Internet users living with chronic disease generally stay in the shallow end of the online activities pool. They are less likely than internet users who report no chronic conditions to bank online, look for information on Wikipedia, use a social network site, or get financial information online.
Two activities stood out in the analysis, however: blogging and participating in an online discussion. Holding all other variables constant, living with chronic disease increases the probability that an internet user will say they work on a blog or contribute to an online discussion, a listserv, or other online group forum that helps people with personal issues or health problems. These resources allow an internet user to dive deeply into a health topic, using the internet as a communications tool, not simply an information vending machine.
To understand the patterns of technology use among adults, the Pew Internet Project has used statistical techniques to isolate the factors associated with an adventurous engagement in a wide range of online activities. We have consistently found that the older someone is, the less likely they are to sample all that the internet has to offer, as are those with less education and lower incomes.23 In addition, the more an internet user is tethered to a stationary, home internet connection, the less likely they are to venture far and wide online.24
While a majority of internet users have wireless internet access,25 just one-quarter of internet users living with two or more chronic diseases have such access. People living with chronic disease are likely to be advanced in age, living in lower-income households, and lagging behind the general population in technology adoption. Once again, statistical techniques show that in addition to these factors, the presence of chronic disease has a small but significant negative effect on wireless adoption.
Internet use on a typical day
In order to capture a picture of a typical day online, we ask each respondent, “Did you happen to use the internet yesterday?” It turns out that 60% of internet users living with chronic disease are online on a typical day, compared with 74% of internet users who report no chronic diseases.
This gap carries over into online activities. For example, email is nearly universal, but just 44% of internet users living with two or more chronic diseases and 56% of internet users living with one disease send or receive email on a typical day, compared with 61% of internet users who report no chronic diseases. This pattern is repeated in all the other activities included in this survey. Most internet users living with chronic disease have not made the internet a part of their daily routine and continue to rely on offline information and communications resources.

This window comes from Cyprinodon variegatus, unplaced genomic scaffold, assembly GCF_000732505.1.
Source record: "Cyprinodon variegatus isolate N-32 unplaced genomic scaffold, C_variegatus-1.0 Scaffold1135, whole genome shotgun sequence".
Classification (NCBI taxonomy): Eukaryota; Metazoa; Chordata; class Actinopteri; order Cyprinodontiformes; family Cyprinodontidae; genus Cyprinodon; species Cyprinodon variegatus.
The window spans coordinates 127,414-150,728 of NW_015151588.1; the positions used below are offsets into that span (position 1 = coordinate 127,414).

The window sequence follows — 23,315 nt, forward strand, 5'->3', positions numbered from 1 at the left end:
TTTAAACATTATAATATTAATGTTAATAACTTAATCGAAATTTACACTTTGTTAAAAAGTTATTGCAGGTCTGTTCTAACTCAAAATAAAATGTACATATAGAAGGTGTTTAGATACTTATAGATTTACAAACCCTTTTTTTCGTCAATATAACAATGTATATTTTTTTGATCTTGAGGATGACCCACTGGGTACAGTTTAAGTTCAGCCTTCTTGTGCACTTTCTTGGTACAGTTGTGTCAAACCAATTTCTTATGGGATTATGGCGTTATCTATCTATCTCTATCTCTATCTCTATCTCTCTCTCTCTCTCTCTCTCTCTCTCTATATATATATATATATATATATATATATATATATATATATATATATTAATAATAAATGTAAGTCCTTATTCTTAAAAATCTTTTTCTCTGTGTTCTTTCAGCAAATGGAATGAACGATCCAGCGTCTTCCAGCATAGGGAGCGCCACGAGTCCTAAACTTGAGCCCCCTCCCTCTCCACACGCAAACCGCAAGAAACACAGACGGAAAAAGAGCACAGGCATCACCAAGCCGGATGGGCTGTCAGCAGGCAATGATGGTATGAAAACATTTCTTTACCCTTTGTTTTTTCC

- Susannah Fox and Sydney Jones, “The Social Life of Health Information” (Pew Internet & American Life Project and the California HealthCare Foundation: June 11, 2009). ↩
- Centers for Disease Control: Chronic Disease at a Glance 2009. ↩
- Gerard Anderson, “Chronic Conditions: Making the Case for Ongoing Care” (Partnership to Fight Chronic Disease: November 2007). ↩
- Carol L. McWilliam, “Patients, persons or partners? Involving those with chronic disease in their care” (Chronic Illness: 2009; 5: 277-292). ↩
- Jane Sarasohn-Kahn, “The Wisdom of Patients: Health Care Meets Online Social Media” (California HealthCare Foundation, April 22, 2008). ↩
- Office of the National Coordinator for Health Information Technology and the Agency for Healthcare Research and Quality are collaborating on this initiative. See: http://healthit.hhs.gov ↩
- 41% of internet users who have looked online for health information say their last search was related to their own health; 43% say it was related to someone else’s health or medical situation; 9% say it was for both themselves and someone else. ↩
- The “A1C” is a laboratory test used to monitor blood glucose levels over a 2- to 3-month interval. Someone’s A1C numbers are a key indicator for diabetes management. For more information, please see: http://diabetes.niddk.nih.gov/dm/pubs/overview/ ↩
- Internet penetration rates increase, particularly for African American adults, when wireless access is taken into account. John Horrigan, “Wireless Internet Use” (Pew Internet & American Life Project: July 22, 2009). ↩
- The MacArthur Research Network on Socioeconomic Status and Health lists extensive publications on this topic. The Mobilizing Action Toward Community Health project, a collaboration between the Robert Wood Johnson Foundation and the University of Wisconsin Population Health Institute, includes an interactive guide to health factors. ↩
- Lee Rainie, “Internet, broadband, and cell phone statistics” (Pew Internet Project: January 5, 2010). ↩
- Sydney Jones and Susannah Fox, “Generations Online in 2009” (Pew Internet Project: January 28, 2009). ↩
- John Horrigan, “The Mobile Difference” (Pew Internet Project: March 25, 2009). ↩
- Rainie, 2010 ↩